On January 22, 2002, Dungy was hired as head coach of the Indianapolis Colts, a team that at the time was very potent offensively, but very weak defensively. He installed his "Tampa 2" defense immediately and continued to retool the Colts' defense to his liking during his tenure. After joining the Colts, Dungy left the high-powered offense previously installed there by Jim Mora, in both playing style and in personnel, virtually unchanged. Dungy was reunited with Tom Moore, who was retained as offensive coordinator. Moore and Dungy had previously worked together at Minnesota and Pittsburgh.
During his early tenure in Indianapolis, Dungy struggled to fix the Colts' defense and had mixed results in the postseason. In his first season at Indianapolis, the Colts were shut out 41–0 by the New York Jets in a first-round playoff game, and the team lost postseason games to the New England Patriots in both 2003 (in the AFC championship game) and 2004 (in the second round of the playoffs). Dungy signed a three-year contract extension in October 2005 for US$5 million per year.
The Colts' 2006 playoff run was characterized by a marked improvement in defensive play, as the Colts defeated the Kansas City Chiefs, holding one of the NFL's best running backs to less than 50 yards, and upset the favored Baltimore Ravens in the divisional round. On January 21, 2007, after trailing 21–3, the Colts defeated the New England Patriots to become AFC Champions and advanced to Super Bowl XLI. This was the largest comeback in conference title game history.
On January 21, 2008, Dungy announced that he would return at least for the 2008 season.
Dungy's career has included several notable firsts. Among them, Dungy is the first NFL head coach to defeat all 32 NFL teams. He was also the youngest assistant coach at age 25 and the youngest coordinator at age 28 in NFL history.
Main article: Tampa 2
On offense, Tony Dungy's strategy involved a conservative, ball-control offense based primarily around running the ball and short, high-percentage passes when he was at Tampa Bay. At Indianapolis, he inherited and kept the offense designed by offensive coordinator Tom Moore because the offense was in the hands of someone he knew and trusted.
On defense, Dungy used a stifling "Cover 2" style zone defense, which usually was based around a formation of 4 linemen, 3 linebackers, and 4 defensive backs. The "Cover 2" defense Dungy used involved his linemen rushing the passer, the cornerbacks covering the passing flat area, the linebackers covering the middle of the field, and the safeties providing deep coverage on each half of their respective zones. While the Cover 2 defense was not a new concept, Dungy contributed to its greater use by systemizing it into an every-down defense. The personnel and techniques that Dungy used in this defense were very specific, and as a result, his style of defense earned the moniker of the "Tampa 2" around the NFL.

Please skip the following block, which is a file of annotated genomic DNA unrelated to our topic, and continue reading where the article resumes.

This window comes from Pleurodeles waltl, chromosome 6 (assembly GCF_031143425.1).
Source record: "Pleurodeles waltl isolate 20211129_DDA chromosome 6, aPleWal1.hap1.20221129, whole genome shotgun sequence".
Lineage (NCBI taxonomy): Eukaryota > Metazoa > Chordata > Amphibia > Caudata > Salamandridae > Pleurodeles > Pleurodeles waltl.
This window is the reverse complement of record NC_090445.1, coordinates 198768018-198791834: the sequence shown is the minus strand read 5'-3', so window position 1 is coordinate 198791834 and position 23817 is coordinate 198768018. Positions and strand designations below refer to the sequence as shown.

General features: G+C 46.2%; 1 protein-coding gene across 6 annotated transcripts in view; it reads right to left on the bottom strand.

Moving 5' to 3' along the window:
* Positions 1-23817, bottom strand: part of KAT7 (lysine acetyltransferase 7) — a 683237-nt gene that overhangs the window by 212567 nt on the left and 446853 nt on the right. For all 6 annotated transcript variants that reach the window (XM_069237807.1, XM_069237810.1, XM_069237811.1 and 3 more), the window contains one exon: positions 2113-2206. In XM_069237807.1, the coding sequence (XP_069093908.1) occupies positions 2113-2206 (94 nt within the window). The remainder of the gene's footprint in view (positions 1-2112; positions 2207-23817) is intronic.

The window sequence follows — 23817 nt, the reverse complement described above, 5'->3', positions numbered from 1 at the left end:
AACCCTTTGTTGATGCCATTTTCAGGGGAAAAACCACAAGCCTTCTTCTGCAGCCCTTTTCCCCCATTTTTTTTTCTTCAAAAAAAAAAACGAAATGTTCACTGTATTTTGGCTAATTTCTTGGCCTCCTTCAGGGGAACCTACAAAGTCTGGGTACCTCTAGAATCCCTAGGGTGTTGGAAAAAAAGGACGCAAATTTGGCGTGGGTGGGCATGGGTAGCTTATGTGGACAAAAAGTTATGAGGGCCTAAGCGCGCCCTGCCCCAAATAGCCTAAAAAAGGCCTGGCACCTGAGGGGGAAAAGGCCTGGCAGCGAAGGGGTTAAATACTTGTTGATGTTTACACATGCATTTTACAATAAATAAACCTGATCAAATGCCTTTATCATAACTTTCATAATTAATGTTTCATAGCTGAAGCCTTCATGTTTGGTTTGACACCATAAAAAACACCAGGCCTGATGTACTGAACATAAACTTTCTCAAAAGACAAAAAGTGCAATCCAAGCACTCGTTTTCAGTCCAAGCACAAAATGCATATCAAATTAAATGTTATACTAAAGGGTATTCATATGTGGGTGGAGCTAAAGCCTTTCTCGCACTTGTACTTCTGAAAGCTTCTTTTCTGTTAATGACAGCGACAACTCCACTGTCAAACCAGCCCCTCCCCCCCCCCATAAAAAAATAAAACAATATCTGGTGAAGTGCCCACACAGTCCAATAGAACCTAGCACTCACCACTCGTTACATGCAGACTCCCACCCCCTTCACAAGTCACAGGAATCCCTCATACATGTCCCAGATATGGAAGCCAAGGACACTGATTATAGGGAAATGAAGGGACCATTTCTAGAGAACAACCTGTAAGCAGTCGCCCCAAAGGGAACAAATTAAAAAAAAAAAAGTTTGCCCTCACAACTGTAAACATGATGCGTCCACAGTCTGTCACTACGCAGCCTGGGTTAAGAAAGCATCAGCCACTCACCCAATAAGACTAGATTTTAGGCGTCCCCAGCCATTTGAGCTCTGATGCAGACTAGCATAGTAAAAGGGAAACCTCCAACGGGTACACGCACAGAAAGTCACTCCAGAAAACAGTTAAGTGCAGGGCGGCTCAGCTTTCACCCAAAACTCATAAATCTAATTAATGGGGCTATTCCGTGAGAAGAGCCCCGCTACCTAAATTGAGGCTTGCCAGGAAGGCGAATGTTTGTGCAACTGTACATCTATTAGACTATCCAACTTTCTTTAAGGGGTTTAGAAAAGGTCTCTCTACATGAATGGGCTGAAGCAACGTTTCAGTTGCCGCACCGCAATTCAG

Dungy is mentioned in the book Power of Habit, by Charles Duhigg, in chapter 3: "The Golden Rule of Habit Change."
Dungy stresses that coaches are essentially teachers.
Smith said, "We talked about how to do it, being a teacher instead of screaming and yelling, all that stuff."
Smith also said:
Dungy also learned from Noll that it takes all 53 of the players on the team to win so that a coach should train the 53rd player on the roster as he would the third player, which has become the spine of Dungy's own coaching philosophy, the Next Man Up theory of calm coaching. Dungy stressed that a team should have a thought process, a philosophy, and the conviction to stick with it, even if personnel changes during the games because of injuries. Dungy said:
Dungy put his coaching beliefs on his memoir, Quiet Strength: The Principles, Practices, and Priorities of a Winning Life (ISBN 1-414-31801-4). Cam Cameron, former head coach of the Miami Dolphins, highly recommended the book by buying 1,000 books to give away to football coaches at his preseason coaching clinic in July 2007 in South Florida, and said:
|Team||Year||Regular Season||Post Season|
|Won||Lost||Ties||Win %||Finish||Won||Lost||Win %||Result|
|TB||1996||6||10||0||.375||4th in NFC Central||–||–||–||–|
|TB||1997||10||6||0||.625||2nd in NFC Central||1||1||.500||Lost to Green Bay Packers in NFC Divisional Game|